So needless to say that driving Puerto Rico is one of the main complaints that a lot of people have once they get here. It doesn’t help that some, if not most of the roads are not properly labeled, some don’t even have the white lines to separate the lanes. Also, the road signs are in Spanish (most of them) so a lot of people have a lot of trouble trying to figure out where they are and what do they mean. A friend of mine calls this place “Wonderland”simply because you’re always wondering where you are and you don’t really know the road that you are in and you have to keep asking for directions. Most people here use landmarks as opposed to road names or signs; it is not at the intersection on “this road and this road” people would say “it is right next to this store” or “right in front of this fast food restaurant” or “right next to the big tree”, it is just easier that way because some (most) roads are just not marked.

Typical San Juan, Puerto Rico Traffic

Typical San Juan, Puerto Rico Traffic

Another thing that a lot of people don’t expect is the amount of traffic. Remember there are 3.8 million people in Puerto Rico, so a lot of people drive to work and pick up their kids at school, so right at rush hour there is simply a lot of cars out there and it seems that it can take you forever to get to one place that is only 5 miles away. Some people actually will walk to work because it’s faster than driving, that’s if you can though because not all roads have sidewalks either. I live 7 miles from work and it takes me at least 20 minutes to get to work, that is if there is no traffic, when there is traffic, it has taken me over an hour to get to work or to get home from work.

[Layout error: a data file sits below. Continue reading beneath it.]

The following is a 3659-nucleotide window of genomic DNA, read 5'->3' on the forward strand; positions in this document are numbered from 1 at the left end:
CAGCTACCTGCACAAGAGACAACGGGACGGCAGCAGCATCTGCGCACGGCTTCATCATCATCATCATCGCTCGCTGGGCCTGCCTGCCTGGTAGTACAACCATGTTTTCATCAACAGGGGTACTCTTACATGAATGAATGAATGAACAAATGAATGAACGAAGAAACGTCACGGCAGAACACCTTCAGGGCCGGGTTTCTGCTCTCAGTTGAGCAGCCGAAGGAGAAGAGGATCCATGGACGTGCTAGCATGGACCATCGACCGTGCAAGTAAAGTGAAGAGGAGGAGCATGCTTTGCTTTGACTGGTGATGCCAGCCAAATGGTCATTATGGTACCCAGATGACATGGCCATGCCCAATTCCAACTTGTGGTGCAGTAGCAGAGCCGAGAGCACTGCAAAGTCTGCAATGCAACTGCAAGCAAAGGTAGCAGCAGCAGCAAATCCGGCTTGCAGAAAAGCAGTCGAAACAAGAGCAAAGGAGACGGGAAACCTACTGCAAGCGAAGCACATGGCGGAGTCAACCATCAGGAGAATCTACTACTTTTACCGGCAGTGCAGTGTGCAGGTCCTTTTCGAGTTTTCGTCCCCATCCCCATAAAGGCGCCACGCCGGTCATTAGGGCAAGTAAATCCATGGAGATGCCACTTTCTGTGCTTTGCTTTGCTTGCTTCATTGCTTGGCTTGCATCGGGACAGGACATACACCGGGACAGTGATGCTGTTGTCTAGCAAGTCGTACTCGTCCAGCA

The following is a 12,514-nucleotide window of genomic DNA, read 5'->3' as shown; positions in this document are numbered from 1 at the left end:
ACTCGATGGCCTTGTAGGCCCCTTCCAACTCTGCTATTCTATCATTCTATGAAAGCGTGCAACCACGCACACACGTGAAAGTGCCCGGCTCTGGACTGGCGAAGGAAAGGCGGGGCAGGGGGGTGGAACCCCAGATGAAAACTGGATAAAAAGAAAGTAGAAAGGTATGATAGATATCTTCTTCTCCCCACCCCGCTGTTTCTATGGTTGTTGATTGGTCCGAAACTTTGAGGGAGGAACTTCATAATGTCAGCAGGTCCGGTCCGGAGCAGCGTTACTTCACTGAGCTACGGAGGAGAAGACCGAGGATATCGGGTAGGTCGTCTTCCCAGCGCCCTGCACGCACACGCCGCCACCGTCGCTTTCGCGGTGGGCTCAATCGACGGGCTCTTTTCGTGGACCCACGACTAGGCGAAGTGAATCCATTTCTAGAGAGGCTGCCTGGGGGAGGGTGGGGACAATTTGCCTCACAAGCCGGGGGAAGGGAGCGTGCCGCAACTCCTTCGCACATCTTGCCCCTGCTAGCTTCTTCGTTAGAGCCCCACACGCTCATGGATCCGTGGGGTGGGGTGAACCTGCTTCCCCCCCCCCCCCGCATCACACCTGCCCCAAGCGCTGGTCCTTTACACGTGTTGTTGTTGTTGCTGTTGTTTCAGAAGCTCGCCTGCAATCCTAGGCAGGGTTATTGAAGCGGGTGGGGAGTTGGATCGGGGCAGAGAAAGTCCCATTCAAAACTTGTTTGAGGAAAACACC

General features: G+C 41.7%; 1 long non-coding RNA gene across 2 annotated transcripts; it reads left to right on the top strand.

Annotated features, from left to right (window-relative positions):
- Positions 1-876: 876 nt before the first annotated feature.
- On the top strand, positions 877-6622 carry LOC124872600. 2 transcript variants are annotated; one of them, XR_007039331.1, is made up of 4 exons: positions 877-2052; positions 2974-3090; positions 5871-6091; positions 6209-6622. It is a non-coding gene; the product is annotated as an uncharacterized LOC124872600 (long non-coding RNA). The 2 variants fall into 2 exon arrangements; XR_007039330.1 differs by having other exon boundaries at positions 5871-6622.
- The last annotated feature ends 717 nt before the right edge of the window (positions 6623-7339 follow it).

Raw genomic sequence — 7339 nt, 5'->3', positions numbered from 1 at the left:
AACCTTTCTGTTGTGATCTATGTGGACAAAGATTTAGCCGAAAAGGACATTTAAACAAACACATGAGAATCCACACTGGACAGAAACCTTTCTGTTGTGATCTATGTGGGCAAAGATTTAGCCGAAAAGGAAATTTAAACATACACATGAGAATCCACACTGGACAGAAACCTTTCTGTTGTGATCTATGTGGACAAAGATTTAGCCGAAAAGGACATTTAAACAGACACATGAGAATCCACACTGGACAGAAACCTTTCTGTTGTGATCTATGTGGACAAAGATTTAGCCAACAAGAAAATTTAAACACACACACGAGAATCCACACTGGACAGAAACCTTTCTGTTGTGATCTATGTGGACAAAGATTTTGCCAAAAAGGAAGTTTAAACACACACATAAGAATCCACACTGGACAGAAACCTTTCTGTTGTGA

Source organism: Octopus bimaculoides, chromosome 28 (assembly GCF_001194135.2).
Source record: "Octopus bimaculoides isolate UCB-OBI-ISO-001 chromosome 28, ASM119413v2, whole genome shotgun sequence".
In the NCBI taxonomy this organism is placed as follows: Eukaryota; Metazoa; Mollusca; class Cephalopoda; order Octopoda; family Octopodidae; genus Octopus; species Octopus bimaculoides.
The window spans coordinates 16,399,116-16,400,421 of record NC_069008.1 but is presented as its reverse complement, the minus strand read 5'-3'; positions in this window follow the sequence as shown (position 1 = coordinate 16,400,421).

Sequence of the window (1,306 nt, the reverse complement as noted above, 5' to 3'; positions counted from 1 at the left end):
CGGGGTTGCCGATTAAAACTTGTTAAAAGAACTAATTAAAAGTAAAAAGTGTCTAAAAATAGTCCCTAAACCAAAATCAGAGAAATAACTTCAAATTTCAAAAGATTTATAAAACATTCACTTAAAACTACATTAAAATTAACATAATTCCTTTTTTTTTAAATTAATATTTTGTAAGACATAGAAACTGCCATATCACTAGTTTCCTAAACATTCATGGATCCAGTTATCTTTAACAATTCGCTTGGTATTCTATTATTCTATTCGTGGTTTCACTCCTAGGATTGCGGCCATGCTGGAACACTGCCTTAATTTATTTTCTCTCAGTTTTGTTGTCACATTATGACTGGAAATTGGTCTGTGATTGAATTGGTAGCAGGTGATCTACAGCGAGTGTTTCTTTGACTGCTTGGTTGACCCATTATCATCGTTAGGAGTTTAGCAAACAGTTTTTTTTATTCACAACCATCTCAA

Having said all this, the truth is that driving here is actually not that bad. I just want you to be aware that driving in Puerto Rico may be a little bit different than driving in the states so that you don’t get too much of a shock. However, I may be a little bit biased, I live in the metro area where traffic is the worst in the island and the road conditions are also the worst of them all. Potholes speed bumps, unlabeled roads, and cranky drivers are the norm in the metro area. Once you get out of the metro area it is much smoother, especially in the freeway.

So now that you know this, you know what to expect about Puerto Rico driving, so get out there and start exploring this island! =)